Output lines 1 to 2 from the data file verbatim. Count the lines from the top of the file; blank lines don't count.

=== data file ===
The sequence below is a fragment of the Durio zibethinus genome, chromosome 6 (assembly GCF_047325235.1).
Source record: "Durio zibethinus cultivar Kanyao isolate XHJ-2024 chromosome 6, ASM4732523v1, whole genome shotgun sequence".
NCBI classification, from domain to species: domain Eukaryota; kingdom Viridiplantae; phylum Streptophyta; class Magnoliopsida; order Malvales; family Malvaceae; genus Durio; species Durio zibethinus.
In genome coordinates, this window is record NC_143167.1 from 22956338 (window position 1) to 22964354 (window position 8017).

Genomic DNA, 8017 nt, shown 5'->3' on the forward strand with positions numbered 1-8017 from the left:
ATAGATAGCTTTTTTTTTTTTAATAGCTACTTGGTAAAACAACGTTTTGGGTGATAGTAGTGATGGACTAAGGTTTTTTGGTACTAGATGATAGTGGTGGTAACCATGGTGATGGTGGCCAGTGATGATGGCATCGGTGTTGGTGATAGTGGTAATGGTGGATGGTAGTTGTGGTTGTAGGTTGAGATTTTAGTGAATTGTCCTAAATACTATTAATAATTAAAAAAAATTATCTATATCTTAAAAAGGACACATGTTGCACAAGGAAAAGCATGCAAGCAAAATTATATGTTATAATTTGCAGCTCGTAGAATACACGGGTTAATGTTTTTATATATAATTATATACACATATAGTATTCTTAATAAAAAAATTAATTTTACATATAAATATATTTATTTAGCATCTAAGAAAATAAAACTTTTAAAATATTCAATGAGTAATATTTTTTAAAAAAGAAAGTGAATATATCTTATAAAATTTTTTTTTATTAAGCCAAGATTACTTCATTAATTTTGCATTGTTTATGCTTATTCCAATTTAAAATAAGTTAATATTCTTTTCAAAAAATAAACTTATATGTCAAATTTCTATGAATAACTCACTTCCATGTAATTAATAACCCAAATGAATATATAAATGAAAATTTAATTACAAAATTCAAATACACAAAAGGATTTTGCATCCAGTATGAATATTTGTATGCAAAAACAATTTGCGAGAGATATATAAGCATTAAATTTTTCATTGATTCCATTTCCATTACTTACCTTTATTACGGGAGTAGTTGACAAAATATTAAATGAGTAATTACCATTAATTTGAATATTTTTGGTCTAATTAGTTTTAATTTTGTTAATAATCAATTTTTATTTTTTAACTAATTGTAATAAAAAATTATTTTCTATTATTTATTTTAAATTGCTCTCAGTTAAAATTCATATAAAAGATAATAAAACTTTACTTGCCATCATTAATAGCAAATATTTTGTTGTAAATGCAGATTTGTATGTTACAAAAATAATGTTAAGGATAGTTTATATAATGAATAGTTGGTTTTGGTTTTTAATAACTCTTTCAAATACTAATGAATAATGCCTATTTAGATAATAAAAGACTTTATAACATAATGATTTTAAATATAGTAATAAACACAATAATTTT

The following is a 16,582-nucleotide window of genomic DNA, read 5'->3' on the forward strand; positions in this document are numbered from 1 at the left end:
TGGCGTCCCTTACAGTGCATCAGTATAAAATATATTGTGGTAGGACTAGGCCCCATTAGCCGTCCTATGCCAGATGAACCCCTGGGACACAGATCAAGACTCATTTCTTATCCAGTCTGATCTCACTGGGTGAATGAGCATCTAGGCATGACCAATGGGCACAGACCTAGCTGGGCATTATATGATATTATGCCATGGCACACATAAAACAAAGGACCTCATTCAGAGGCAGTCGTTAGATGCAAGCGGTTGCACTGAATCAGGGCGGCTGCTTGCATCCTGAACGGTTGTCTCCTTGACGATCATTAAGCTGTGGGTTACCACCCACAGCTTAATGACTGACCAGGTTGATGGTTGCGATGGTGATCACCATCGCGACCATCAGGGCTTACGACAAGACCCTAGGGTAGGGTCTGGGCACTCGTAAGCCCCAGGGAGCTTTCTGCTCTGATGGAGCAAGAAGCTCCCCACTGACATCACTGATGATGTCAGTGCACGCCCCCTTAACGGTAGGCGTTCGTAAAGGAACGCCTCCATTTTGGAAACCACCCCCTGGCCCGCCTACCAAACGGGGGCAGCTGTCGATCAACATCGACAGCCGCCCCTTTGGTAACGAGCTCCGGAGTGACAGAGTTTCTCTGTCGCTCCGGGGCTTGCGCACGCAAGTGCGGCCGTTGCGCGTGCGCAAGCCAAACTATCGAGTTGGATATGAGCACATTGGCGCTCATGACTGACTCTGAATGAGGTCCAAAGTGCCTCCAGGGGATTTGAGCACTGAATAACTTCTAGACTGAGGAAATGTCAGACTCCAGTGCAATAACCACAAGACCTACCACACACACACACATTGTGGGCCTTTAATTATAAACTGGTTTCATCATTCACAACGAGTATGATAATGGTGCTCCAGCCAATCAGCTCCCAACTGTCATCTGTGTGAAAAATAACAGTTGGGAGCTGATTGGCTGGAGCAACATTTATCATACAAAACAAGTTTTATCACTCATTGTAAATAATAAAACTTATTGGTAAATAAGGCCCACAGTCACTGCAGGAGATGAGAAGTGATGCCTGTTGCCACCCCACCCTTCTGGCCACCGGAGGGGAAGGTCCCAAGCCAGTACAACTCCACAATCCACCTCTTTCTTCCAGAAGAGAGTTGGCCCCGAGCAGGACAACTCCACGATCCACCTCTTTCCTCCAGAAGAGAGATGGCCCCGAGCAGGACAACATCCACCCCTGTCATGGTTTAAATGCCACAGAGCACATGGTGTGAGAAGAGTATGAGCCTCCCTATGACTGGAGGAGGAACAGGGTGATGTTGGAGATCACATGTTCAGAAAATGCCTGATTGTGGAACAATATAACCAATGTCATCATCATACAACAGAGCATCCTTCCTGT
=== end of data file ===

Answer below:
The sequence below is a fragment of the Durio zibethinus genome, chromosome 6 (assembly GCF_047325235.1).
Source record: "Durio zibethinus cultivar Kanyao isolate XHJ-2024 chromosome 6, ASM4732523v1, whole genome shotgun sequence".